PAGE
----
My name is Clay and I am one of the original members of the A-team at Coldwater Canadiana Heritage Museum (CCHM). The A-Team is a group of dedicated volunteers who use their particular skills and experience to improve various aspects of the museum. One any given Wednesday you will see anywhere from six to twelve of us working on up to three different projects. These might, for example, include erecting a pole barn, restoring a buggy, installing a new roof, replacing old boards on a barn, adding signage, creating a kid-friendly playhouse, maintaining a steam-powered tractor. The list of to-dos at the museum is endless.
Although there is a lot yet that needs doing or that we wish to accomplish, a truly amazing transformation is taking place at CCHM and we are proud to have a part in it. You can too! Earlier this month in Part 1 of the story of the A-Team, I wrote about how a friend and I began volunteering at the museum on Wednesday mornings and by year two we had expanded to a crew of four. I also shared some details about the early restoration and refurbishment projects that we tackled. We continued our commitment into the following year and took on two challenging projects; the buzz saw and the dog walker. Here is a brief description of what was accomplished:
The Buzz Saw
It is a large saw mounted on a horse drawn sled that was used to convert downed trees into shorter pieces to be split for firewood. A log is placed on the carriage about the size of a part bench and as it is slid forward the overhanging log is cut by the massive circular blade. The early versions such as the one we are about to restore are belt driven by a tractor. Others on display at CCHM are motorized.
Our buzz saw was so rotten that the entire chassis and even the runners had to be replaced. We clearly needed to hatch a plan before driving in on this project. We took various pictures at different angles and mounted them around the workshop. We collaborated and formed a plan and subsequently sources the materials. Volunteer Bob – he is a scavenger – provided the makings for the new 9-foot runners from a couple of beams taken from a barn demolished years earlier at a golf course in Cambridge.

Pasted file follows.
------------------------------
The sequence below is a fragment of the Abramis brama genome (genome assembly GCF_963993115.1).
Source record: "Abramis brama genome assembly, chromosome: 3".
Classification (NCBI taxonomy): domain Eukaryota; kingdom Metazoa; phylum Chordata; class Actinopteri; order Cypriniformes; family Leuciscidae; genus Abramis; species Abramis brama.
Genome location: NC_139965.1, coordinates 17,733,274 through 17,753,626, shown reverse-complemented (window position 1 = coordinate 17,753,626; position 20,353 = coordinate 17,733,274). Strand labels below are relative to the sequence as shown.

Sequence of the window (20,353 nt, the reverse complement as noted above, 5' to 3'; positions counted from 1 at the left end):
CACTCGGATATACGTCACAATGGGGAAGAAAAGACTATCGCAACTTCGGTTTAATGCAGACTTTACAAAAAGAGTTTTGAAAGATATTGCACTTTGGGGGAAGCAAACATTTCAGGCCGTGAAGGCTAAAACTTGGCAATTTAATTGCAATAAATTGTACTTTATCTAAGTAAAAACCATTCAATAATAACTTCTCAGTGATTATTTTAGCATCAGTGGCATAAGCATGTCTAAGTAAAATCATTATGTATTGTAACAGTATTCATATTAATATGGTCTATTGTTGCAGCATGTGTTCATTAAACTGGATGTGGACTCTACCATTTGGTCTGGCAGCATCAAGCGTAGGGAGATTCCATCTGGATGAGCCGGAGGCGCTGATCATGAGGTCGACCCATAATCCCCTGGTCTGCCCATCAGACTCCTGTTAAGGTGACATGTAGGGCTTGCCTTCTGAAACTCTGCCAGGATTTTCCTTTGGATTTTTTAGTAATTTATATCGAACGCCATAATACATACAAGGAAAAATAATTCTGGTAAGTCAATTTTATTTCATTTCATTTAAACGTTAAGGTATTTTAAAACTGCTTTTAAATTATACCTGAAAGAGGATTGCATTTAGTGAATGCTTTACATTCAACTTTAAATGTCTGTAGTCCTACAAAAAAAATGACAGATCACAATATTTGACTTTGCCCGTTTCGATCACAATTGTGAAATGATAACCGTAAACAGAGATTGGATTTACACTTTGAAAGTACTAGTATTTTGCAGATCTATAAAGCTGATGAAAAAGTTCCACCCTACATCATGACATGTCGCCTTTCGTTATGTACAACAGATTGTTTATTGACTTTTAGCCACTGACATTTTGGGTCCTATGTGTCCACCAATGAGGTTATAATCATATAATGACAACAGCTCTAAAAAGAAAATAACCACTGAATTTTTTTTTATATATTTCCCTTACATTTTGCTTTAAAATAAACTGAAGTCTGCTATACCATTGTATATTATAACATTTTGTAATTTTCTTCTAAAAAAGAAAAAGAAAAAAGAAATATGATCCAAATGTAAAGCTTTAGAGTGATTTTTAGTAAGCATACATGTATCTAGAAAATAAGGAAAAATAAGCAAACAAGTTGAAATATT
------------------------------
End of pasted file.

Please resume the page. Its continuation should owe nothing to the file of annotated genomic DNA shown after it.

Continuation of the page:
Then began the careful disassembly of all the rotten framework, keeping as many pieces as possible as templates. Next came the forming and fitting of the saw. It was then that we were forced to learn some new skills including mortice and tenon carpentry and how to drill square holes. Things went surprisingly well which prompted us to remark, “I love it when plans come together.” We said it so many times that we decided to call ourselves the A-Team and I potty the foo’ who gives us a hard time about that! This is how we became the A-Team at CCHM.
Today the buzz saw is stored under cover, but now the carriage is in need of repair. Another project to add to the list! Just so we don’t get too full of ourselves there is one small piece left over from the original. There is a prize for anyone who can figure out where it goes.
The Dog Walker
Near the end of our 3rd year, before time to close the museum for the season, the A-team was asked to assess some items in need of repair that were taking up space in the schoolhouse. They included a large octagonal turntable, some gears, a treadle wheel and several wooden shafts of various shapes and sizes. After some head scratching by the rest of us, Bob explained, “These are the parts to make up a dog walker that was donated to the museum by Joe King.” “You can’t be serious!” said we. “Yes, I am and I’m not joking,” he quipped.
It took some serious Googling to find out how a mechanical dog walker works – not a hire who walks dogs – before we were able to do all the fixes and add a fresh coat of paint.
It wasn’t until a few years later that, much to the relief of our school-marm Miss Patti, we removed all the components and sun-assemblies from the schoolhouse and created a permanent home for the dog walker in a unique structure – designed by volunteer Richard – that we built next to the original homestead. It was through the genius of volunteer Jay – he’s a millwright – that we succeeded at mechanizing it. We could not convince Richard’s dog Sass to walk on the turntable.
The dog walker is now on permanent display at CCHM. An electric motor turns the table and its gears drive the treadle which in turn works the arm up and down to operate a water pump. Dog walkers were also commonly used to work butter churns. Talk about a modern convenience of the time!
Stay tuned for Part 3, Building Fences.
See the original article and others at The Cottage Shack magazine
If you are retired – or not – and want to spend one day a week with a group of really great guys doing some remarkable historical preservation works, give me a call at (705) 209-1087. Or email me at email@example.com.